sábado, 28 de marzo de 2015

Más de hipercapnia / More on hypercapnia

Debate Pro/Contra. ¿Debe el PaCO2 ser estrictamente controlado en todos los pacientes con lesiones cerebrales agudas?
Pro/con debate: should PaCO2 be tightly controlled in all patients with acute brain injuries?
Go SL, Singh JM.
Crit Care. 2013 Jan 29;17(1):202. doi: 10.1186/cc11389.
Abstract
You are the attending intensivist in a neurointensive care unit caring for a woman five days post-rupture of a cerebral aneurysm (World Federation of Neurological Surgeons Grade 4 and Fisher Grade 3). She is intubated for airway protection and mild hypoxemia related to an aspiration event at the time of aneurysm rupture, but is breathing spontaneously on the ventilator. Your patient is spontaneously hyperventilating with high tidal volumes despite minimal support and has developed significant hypocapnia. She has not yet developed the acute respiratory distress syndrome. You debate whether to tightly control her partial pressure of arterial carbon dioxide, weighing the known risks of acute hypocapnia in other forms of brain injury against the potential loss of clinical neuromonitoring associated with deep sedation and neuromuscular blockade in this patient who is at high risk of delayed ischemia from vasospasm. You are also aware of the potential implications of tidal volume control if this patient were to develop the acute respiratory distress syndrome and the effect of permissive hypercapnia on her intracranial pressure. In this paper we provide a detailed and balanced examination of the issues pertaining to this clinical scenario, including suggestions for clinical management of ventilation, sedation and neuromonitoring. Until more definitive clinical trial evidence is available to guide practice, clinicians are forced to carefully weigh the potential benefits of tight carbon dioxide control against the potential risks in each individual patient based on the clinical issues at hand.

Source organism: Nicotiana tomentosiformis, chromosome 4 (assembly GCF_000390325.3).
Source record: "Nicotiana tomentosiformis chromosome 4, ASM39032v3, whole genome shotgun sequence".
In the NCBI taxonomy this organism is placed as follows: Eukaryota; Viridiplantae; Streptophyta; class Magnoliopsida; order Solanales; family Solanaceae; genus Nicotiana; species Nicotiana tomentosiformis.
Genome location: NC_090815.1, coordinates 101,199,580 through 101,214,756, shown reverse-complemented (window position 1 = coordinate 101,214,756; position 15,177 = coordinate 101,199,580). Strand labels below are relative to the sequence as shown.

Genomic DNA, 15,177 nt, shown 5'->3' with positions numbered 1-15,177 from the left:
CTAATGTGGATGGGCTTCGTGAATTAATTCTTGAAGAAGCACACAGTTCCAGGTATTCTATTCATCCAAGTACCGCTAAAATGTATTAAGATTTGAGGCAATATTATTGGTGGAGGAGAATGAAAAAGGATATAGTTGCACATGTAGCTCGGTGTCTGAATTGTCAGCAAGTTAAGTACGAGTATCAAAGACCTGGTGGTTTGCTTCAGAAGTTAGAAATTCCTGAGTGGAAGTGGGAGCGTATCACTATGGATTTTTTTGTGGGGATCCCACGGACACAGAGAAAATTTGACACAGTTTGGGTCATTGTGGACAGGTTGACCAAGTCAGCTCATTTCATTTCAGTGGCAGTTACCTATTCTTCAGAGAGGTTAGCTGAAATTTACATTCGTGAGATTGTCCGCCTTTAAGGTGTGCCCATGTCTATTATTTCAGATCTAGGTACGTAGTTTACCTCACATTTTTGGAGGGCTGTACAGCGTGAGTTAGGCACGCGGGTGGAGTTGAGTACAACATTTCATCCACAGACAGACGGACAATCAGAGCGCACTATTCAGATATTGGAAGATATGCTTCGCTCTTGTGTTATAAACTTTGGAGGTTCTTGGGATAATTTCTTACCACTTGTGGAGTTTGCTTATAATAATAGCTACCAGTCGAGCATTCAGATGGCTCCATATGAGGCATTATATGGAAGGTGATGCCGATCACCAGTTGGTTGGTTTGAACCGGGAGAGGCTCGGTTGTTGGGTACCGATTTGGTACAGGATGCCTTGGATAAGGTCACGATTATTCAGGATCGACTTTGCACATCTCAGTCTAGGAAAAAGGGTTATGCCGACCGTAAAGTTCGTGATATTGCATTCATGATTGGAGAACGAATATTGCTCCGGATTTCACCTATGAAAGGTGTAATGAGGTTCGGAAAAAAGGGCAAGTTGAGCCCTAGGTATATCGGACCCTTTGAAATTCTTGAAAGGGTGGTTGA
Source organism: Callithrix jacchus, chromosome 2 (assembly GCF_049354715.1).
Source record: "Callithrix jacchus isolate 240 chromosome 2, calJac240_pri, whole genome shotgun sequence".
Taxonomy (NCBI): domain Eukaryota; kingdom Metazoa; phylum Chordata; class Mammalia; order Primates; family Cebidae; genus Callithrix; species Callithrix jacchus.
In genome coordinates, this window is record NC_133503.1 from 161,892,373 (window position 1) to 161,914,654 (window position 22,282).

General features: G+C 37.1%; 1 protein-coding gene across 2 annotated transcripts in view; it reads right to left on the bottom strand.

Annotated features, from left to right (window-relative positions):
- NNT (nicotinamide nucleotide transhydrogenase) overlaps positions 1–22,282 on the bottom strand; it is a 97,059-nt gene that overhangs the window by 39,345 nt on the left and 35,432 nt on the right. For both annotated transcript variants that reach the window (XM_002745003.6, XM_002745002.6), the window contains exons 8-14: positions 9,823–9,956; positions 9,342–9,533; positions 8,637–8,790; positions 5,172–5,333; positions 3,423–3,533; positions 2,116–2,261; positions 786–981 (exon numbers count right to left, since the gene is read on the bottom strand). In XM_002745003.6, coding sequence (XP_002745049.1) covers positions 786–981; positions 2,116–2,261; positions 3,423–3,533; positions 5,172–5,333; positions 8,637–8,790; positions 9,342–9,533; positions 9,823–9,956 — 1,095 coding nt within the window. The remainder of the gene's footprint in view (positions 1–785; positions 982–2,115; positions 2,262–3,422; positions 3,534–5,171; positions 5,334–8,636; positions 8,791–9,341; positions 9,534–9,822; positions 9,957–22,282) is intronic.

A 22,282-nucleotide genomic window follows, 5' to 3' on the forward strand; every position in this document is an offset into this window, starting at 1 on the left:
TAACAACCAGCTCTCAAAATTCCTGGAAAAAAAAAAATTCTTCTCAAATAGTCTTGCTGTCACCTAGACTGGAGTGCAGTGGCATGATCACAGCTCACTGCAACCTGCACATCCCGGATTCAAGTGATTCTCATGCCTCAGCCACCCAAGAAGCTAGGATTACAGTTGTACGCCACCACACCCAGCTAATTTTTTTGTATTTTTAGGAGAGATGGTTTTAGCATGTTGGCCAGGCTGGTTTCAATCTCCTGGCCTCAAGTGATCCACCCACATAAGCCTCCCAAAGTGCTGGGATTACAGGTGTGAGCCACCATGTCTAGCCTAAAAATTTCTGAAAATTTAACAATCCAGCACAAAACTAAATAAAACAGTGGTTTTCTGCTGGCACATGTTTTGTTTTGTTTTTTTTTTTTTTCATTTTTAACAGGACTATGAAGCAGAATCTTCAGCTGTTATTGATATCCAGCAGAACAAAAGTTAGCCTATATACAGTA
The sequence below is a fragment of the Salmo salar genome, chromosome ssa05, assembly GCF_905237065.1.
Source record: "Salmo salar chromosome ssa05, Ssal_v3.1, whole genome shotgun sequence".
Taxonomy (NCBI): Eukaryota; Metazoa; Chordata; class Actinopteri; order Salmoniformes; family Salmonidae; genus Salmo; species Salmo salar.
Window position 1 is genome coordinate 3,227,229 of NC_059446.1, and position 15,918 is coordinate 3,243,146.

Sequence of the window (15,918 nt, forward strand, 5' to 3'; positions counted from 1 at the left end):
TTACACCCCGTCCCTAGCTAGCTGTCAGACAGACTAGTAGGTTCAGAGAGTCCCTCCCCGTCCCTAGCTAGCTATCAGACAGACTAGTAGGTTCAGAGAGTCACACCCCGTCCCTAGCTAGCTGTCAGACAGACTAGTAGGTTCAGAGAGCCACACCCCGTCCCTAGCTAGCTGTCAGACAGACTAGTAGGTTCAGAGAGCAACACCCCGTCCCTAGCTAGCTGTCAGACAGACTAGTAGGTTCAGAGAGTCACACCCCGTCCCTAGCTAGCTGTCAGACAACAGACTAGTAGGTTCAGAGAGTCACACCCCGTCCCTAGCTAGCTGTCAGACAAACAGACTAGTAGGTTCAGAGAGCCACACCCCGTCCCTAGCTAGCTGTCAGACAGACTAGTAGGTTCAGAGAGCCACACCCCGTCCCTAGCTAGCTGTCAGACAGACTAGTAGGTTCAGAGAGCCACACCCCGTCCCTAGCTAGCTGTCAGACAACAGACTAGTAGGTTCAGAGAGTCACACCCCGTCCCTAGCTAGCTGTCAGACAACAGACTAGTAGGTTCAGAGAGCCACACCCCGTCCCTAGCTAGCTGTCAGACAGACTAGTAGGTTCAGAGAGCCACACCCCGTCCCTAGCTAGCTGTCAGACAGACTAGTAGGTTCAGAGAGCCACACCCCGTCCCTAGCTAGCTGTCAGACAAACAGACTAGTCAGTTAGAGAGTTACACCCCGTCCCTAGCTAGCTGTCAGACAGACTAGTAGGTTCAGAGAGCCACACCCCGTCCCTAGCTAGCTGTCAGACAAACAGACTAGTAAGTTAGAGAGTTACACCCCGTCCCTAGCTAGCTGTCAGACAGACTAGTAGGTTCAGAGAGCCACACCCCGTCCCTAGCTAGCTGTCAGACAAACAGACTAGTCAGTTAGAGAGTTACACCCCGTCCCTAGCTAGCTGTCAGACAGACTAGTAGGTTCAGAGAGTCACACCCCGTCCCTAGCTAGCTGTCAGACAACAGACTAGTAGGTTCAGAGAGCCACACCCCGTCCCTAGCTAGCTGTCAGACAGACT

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Hipercapnia. Un ambiente no permisivo para el pulmón.
Hypercapnia: a nonpermissive environment for the lung.
Vadász I, Hubmayr RD, Nin N, Sporn PH, Sznajder JI.
Am J Respir Cell Mol Biol. 2012 Apr;46(4):417-21. doi: 10.1165/rcmb.2011-0395PS. Epub 2012 Jan 12.
Abstract
Patients with severe acute and chronic lung diseases develop derangements in gas exchange that may result in increased levels of CO(2) (hypercapnia), the effects of which on human health are incompletely understood. It has been proposed that hypercapnia may have beneficial effects in patients with acute lung injury, and the concepts of "permissive" and even "therapeutic" hypercapnia have emerged. However, recent work suggests that CO(2) can act as a signaling molecule via pH-independent mechanisms, resulting in deleterious effects in the lung. Here we review recent research on how elevated CO(2) is sensed by cells in the lung and the potential harmful effects of hypercapnia on epithelial and endothelial barrier, lung edema clearance, innate immunity, and host defense. In view of these findings, we raise concerns about the potentially deleterious effects hypercapnia may have in patients with acute and chronic lung diseases.
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Investigación a la clínica. La acidosis hipercápnica en la lesión pulmonar - de permisiva a terapéutica.
Bench-to-bedside review: hypercapnic acidosis in lung injury--from 'permissive' to 'therapeutic'.
Ijland MM, Heunks LM, van der Hoeven JG.
Crit Care. 2010;14(6):237. doi: 10.1186/cc9238. Epub 2010 Nov 3.
Abstract
Modern ventilation strategies for patients with acute lung injury and acute respiratory distress syndrome frequently result in hypercapnic acidosis (HCA), which is regarded as an acceptable side effect ('permissive hypercapnia'). Multiple experimental studies have demonstrated advantageous effects of HCA in several lung injury models. To date, however, human trials studying the effect of carbon dioxide per se on outcome in patients with lung injury have not been performed. While significant concerns regarding HCA remain, in particular the possible unfavorable effects on bacterial killing and the inhibition of pulmonary epithelial wound repair, the potential for HCA in attenuating lung injury is promising. The underlying mechanisms by which HCA exerts its protective effects are complex, but dampening of the inflammatory response seems to play a pivotal role. After briefly summarizing the physiological effects of HCA, a critical analysis of the available evidence on the potential beneficial effects of therapeutic HCA from in vitro, ex vivo and in vivo lung injury models and from human studies will be reviewed. In addition, the potential concerns in the clinical setting will be outlined.
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